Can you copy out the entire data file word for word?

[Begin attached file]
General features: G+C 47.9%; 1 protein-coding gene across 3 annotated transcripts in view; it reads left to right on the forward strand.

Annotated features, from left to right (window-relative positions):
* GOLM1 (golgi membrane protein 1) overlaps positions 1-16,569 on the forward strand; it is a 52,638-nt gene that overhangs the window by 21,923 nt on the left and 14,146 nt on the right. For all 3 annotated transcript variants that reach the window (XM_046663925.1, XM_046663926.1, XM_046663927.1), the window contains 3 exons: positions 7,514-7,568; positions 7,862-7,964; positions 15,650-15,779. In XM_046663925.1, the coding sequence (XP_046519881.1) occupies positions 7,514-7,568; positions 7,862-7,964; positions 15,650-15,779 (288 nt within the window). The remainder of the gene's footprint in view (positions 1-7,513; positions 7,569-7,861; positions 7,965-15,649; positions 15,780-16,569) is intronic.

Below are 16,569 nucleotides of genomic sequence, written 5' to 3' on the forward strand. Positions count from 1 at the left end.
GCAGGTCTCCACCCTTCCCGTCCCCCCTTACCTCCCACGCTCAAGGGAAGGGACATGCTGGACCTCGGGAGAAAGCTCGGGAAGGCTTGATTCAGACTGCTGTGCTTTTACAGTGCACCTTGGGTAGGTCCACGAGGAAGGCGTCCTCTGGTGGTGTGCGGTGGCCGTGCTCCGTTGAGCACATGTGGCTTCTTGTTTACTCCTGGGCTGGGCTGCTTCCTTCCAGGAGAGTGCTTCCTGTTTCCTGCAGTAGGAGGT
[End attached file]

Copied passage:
General features: G+C 47.9%; 1 protein-coding gene across 3 annotated transcripts in view; it reads left to right on the forward strand.

Annotated features, from left to right (window-relative positions):
* GOLM1 (golgi membrane protein 1) overlaps positions 1-16,569 on the forward strand; it is a 52,638-nt gene that overhangs the window by 21,923 nt on the left and 14,146 nt on the right. For all 3 annotated transcript variants that reach the window (XM_046663925.1, XM_046663926.1, XM_046663927.1), the window contains 3 exons: positions 7,514-7,568; positions 7,862-7,964; positions 15,650-15,779. In XM_046663925.1, the coding sequence (XP_046519881.1) occupies positions 7,514-7,568; positions 7,862-7,964; positions 15,650-15,779 (288 nt within the window). The remainder of the gene's footprint in view (positions 1-7,513; positions 7,569-7,861; positions 7,965-15,649; positions 15,780-16,569) is intronic.

Below are 16,569 nucleotides of genomic sequence, written 5' to 3' on the forward strand. Positions count from 1 at the left end.
GCAGGTCTCCACCCTTCCCGTCCCCCCTTACCTCCCACGCTCAAGGGAAGGGACATGCTGGACCTCGGGAGAAAGCTCGGGAAGGCTTGATTCAGACTGCTGTGCTTTTACAGTGCACCTTGGGTAGGTCCACGAGGAAGGCGTCCTCTGGTGGTGTGCGGTGGCCGTGCTCCGTTGAGCACATGTGGCTTCTTGTTTACTCCTGGGCTGGGCTGCTTCCTTCCAGGAGAGTGCTTCCTGTTTCCTGCAGTAGGAGGT